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This is more of a philosophy/foundation question.

I usually come across things like "the set of all men", or for example sets of symbols, i.e. sets of non-mathematical objects.

This confuses me, because as I understand it, the only kind of objects that exists in set theory are sets. It doesn't make sense to speak of other objects unless we have formalized them in terms of sets. So what to do with something like the set of all men? Are we working with a different set theory, a naive one? Or is it that we are omitting the formalization, because it is straightforward (e.g. assign a number to every man)?

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This appears to be a question of mathematical modeling, not of set theory per se. Men themselves are not mathematical objects, so it shouldn't bother you that they are not sets. – Jonas Meyer Mar 18 '10 at 21:12
As far as mathematical objects go, this page is quite relevant: . For example: "the truths expressed in logic and mathematics are not about numbers, sets, or triangles or any other contensive subject matter — in fact, they aren't "about" anything at all." So, at least according to this philosophy, it would be meaningless to talk about "the set of all men" - we could write down a letter, say "S", denoting a set whose elements one might choose to interpret as men, but not a set of actual men. – Zev Chonoles Mar 18 '10 at 21:42
Sorry about the link, I can't seem to get it to work. – Zev Chonoles Mar 18 '10 at 21:44
Isn't it just a question of "tags"? The "set of all men", whatever that may be has some cardinality k. You might as well be working with any set A with cardinality k, as long as you have a good "meta-mathematical dictionary" to translate anything you say about A in terms of men and viceversa. – babubba Mar 18 '10 at 22:12

You don't have to define your objects as sets, in fact, you should avoid such unnatural definitions. I don't think a number theorist would be happy to see a proof referring to elements of a natural number or using the identity $1=\{0\}$. Such proofs are not acceptable because they won't survive even the slightest change in the foundations.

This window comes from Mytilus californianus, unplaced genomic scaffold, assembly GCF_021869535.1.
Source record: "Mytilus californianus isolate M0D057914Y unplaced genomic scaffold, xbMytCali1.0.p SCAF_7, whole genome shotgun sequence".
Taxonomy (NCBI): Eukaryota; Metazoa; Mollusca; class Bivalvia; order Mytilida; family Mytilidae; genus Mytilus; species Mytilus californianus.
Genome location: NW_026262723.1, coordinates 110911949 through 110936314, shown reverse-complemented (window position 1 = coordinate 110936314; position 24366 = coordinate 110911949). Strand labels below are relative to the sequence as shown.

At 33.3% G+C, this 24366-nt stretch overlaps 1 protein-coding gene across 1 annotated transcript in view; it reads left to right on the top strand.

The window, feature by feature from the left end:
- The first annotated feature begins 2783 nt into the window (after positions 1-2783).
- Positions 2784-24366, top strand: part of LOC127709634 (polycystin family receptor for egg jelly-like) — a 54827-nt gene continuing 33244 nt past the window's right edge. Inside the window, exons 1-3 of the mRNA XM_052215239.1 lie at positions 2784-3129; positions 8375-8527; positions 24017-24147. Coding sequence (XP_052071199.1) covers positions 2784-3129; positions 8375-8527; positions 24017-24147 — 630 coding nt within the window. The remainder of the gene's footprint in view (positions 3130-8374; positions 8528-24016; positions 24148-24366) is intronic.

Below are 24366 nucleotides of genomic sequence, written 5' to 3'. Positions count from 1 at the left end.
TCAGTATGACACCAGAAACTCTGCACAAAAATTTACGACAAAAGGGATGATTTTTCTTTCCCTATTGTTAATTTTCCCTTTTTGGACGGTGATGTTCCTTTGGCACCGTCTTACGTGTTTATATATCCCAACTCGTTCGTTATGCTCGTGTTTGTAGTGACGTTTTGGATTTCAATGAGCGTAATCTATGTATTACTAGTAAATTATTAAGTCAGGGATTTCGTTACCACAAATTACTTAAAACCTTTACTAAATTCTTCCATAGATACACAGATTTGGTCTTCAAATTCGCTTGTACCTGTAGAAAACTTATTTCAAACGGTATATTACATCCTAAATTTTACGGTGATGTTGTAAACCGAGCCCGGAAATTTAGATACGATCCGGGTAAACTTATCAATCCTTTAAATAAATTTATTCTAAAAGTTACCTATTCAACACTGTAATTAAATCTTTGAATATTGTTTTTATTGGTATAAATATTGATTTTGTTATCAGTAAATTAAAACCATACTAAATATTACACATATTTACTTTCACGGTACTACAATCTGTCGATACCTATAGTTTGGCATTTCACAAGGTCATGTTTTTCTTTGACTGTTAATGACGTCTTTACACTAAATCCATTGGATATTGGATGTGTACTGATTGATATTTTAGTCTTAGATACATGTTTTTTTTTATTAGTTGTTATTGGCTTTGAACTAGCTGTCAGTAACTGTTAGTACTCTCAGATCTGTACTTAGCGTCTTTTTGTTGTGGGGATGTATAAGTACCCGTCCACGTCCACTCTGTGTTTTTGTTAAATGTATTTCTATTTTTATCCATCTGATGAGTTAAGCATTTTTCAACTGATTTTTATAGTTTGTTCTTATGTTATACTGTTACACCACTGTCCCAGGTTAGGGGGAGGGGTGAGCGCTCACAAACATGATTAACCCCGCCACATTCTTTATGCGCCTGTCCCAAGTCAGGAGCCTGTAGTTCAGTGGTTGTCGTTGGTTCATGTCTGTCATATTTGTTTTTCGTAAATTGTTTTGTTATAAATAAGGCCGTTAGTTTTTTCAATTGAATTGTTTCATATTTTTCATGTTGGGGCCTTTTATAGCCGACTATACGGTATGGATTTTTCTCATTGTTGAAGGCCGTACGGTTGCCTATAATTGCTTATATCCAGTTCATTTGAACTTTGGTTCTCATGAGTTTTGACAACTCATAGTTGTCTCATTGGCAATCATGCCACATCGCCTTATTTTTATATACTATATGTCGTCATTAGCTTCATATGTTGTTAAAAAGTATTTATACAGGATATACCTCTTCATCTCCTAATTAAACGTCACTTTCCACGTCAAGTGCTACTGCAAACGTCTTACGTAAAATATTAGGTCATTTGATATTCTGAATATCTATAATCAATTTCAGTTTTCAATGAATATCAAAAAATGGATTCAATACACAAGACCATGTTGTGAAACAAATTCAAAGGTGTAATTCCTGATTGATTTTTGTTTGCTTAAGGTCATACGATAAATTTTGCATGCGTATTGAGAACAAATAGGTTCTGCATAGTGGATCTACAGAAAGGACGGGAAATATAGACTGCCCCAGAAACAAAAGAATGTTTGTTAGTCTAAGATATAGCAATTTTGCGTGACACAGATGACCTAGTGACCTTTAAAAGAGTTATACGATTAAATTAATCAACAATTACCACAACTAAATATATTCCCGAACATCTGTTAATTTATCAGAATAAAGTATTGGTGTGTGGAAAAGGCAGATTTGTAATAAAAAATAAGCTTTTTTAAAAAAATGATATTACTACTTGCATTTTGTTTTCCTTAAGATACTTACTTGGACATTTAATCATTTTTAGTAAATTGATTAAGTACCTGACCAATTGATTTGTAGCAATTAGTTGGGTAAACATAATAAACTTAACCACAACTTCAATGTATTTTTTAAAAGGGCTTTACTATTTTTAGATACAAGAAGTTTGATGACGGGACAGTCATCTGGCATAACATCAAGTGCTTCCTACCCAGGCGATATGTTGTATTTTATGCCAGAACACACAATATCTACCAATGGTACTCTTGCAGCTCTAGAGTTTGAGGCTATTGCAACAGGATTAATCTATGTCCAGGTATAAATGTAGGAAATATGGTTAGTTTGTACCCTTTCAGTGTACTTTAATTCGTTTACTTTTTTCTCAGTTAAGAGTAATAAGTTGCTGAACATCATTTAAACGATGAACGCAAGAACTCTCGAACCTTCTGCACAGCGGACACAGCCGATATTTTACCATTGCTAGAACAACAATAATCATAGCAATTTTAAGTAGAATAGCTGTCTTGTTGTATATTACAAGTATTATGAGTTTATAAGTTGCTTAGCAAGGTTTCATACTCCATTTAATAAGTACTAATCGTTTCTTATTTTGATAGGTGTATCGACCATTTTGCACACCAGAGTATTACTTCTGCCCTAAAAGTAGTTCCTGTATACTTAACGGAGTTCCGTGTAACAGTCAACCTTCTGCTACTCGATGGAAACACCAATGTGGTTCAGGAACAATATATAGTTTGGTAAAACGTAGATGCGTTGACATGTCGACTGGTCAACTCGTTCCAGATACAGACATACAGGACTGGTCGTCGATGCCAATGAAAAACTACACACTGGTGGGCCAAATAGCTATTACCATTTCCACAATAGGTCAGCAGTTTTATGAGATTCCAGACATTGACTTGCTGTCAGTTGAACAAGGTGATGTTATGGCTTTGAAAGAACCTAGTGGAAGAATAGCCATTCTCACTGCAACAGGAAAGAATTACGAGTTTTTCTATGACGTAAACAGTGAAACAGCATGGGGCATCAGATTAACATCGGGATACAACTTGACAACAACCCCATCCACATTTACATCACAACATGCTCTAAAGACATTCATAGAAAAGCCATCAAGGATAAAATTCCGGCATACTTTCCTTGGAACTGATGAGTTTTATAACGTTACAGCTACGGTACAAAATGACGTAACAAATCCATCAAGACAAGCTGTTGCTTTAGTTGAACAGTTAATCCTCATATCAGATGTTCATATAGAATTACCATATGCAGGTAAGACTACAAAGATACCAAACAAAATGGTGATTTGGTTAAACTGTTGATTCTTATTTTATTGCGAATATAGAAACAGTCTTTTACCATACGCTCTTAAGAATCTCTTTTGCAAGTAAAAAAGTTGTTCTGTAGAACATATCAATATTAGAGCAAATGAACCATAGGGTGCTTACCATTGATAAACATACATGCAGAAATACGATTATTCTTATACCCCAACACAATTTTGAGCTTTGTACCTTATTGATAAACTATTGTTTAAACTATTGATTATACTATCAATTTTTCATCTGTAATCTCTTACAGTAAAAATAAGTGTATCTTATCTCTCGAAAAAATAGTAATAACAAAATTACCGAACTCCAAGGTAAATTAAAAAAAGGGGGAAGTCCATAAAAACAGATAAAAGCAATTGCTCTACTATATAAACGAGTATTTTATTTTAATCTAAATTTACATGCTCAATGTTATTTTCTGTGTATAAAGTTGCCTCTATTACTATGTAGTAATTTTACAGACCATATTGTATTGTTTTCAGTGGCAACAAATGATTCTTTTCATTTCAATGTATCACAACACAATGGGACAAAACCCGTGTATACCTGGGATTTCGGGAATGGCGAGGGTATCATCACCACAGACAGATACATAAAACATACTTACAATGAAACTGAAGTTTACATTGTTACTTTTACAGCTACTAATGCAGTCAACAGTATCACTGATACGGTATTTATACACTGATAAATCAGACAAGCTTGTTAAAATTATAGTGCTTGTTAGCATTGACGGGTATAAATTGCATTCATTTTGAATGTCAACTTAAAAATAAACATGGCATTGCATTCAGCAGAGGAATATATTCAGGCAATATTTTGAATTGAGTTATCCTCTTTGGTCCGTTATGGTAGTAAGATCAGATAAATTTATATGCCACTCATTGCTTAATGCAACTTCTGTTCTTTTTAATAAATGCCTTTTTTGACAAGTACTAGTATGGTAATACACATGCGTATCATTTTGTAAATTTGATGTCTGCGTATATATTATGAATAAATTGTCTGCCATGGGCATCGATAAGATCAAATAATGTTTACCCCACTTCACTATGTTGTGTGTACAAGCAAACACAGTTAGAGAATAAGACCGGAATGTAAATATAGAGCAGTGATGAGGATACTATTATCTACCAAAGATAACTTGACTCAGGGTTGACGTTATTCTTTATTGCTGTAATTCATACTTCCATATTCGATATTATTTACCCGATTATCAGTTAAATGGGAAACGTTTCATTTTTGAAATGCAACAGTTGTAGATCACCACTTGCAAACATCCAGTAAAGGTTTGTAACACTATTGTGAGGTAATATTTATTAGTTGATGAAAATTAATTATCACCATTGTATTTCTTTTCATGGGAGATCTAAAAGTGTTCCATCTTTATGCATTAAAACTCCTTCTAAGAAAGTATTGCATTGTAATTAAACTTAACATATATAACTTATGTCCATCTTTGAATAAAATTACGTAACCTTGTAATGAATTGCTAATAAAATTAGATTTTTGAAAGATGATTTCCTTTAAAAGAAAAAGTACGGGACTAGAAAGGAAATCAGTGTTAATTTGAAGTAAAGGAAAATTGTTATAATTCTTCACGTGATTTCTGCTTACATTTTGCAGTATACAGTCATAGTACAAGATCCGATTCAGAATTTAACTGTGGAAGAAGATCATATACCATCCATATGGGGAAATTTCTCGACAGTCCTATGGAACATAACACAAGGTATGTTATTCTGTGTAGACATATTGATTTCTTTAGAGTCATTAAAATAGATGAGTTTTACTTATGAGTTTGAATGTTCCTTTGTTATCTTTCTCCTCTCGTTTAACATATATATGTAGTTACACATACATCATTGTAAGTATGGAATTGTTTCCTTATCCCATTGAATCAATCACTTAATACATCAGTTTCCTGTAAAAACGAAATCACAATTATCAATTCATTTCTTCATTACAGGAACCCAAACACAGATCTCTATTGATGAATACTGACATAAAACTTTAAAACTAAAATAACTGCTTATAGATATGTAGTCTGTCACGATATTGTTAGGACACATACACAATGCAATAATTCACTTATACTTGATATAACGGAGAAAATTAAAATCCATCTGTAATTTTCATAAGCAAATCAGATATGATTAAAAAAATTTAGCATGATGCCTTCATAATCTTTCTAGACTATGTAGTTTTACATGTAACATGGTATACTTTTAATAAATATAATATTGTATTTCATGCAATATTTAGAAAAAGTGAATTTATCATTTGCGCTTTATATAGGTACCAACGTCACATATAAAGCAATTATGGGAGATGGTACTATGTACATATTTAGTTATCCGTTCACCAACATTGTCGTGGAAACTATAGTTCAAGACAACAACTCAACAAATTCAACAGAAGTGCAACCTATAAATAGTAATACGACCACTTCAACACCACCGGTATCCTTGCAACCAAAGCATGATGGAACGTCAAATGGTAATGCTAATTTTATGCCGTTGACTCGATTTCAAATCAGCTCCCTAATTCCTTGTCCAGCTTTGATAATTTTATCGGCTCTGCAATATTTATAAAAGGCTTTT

Similarly, if you develop Euclidean geometry, you don't define a point as a two-element set whose first element is a Dedekind cut and the second one is another weird set. You rather begin with axioms (either Euclidean ones or some axiomatization of the real line) and build the geometry on these. The set theory comes in if you want to show that your theory is consistent (as long as ZF is), and you do that by building a model within ZF.

In your example with men, your actually create a mathematical model of whatever you want to study, in the same way as physics does. There are always translation steps from real world to mathematics and back, they just happen to be trivial in this case. So it's not a problem that men are (modelled by) sets.

Only if you like to believe that mathematical objects do exist in some metaphysical sense, you will have a problem with the counter-intuitive claim that everything is a set. But you can just remove this axiom and stay agnostic about whether everything is a set or not. You will not lose anything - the only essential use of this axiom is that you are able to define the notion of equality rather than having it built into logic. And this is hardly of any importance outside the logic itself.